1918 glass slide for Magic Lantern projector, to be shown in movie theatres advertising upcoming Paramount silent movie ‘Private Peat” starring Canadian Private Harold Peat.
Peat was a Private in the Queen’s Own Regiment 3rd battalion and at the age of 21 lost his right arm at the battle of Ypres of in April 1915. He wrote a book about it, which became a New York Times bestseller and then made into a silent movie in 1918.
Nice image of Private Peat in a battlefield.
At bottom space where theatre owner would write in dates when movie will be shown.
Produced by the Excelsior Illustration Co. of NYC.
On frame: EXCELSIOR ILLUSTRATING CO. 219 SIXTH AVE. N.Y. CITY
Really nice condition.
3-¼” x 4”
Harold Reginald Peat (July 12, 1893 – 1960) was a Canadian soldier and author.
Born in Jamaica in 1893, and emigrated to Toronto with his mother.
He served as a private in the 3rd Battalion of the First Canadian Contingent during World War I. He was hit by an explosive bullet and lost his right arm. While recuperating in a hospital, he became pen-mate with Louisa Watson Small, a British writer. In August 1916 they married.
Louisa helped Harold write Private Peat (1917), a memoir of his experiences during World War I and after. He described himself as an ardent Prohibitionist but in the book he said he did not think the rum ration controversially issued to Canadian troops was dangerous. The book was on the New York Times bestseller list in 1918 and 1919. The film Private Peat (1918) was directed by Edward José based on the book with Peat starring as himself, Miriam Fouche, and William Sorelle acted in the movie with Peat.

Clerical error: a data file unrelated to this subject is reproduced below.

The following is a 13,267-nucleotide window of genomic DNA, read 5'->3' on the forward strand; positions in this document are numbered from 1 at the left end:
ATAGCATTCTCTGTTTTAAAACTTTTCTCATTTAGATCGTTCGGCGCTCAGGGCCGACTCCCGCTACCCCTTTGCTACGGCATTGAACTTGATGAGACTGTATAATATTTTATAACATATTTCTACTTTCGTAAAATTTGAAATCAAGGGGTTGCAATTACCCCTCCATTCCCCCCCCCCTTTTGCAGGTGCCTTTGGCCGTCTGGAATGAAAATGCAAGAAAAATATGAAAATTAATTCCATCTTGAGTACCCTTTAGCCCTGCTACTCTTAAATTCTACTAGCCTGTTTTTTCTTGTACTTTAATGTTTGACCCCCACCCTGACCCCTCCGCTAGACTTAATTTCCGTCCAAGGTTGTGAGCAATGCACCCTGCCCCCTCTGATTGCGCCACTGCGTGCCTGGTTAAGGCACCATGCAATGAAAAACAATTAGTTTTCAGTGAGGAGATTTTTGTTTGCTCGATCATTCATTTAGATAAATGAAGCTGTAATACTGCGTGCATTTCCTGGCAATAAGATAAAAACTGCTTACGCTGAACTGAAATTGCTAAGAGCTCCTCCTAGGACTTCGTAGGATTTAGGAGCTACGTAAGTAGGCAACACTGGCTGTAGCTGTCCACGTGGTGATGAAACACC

“This propaganda picture was based on a book of the same name by Harold R. Peat, and put together inexpensively by Artcraft/Paramount with the help of newsreel footage. Peat, one of the first North Americans to enlist in World War I, was actually a Canadian, but here they make him a red-blooded American. He is alone in the world, except for his girlfriend Mary (Miriam Fouche), and he is anxious to join up when war breaks out. But the army rejects him because of his small chest. He is despondent until he and his friend, Old Bill, concoct a scheme whereby they are both accepted. After a stint in training camp, Harry bids his sweetheart Mary goodbye and accompanies Bill to France. Following several adventures at the front, Bill is killed and Harold, in trying to save a load of ammunition, is wounded. Harold spends some time in a French hospital, after which Mary comes to France to bring her heroic private home.”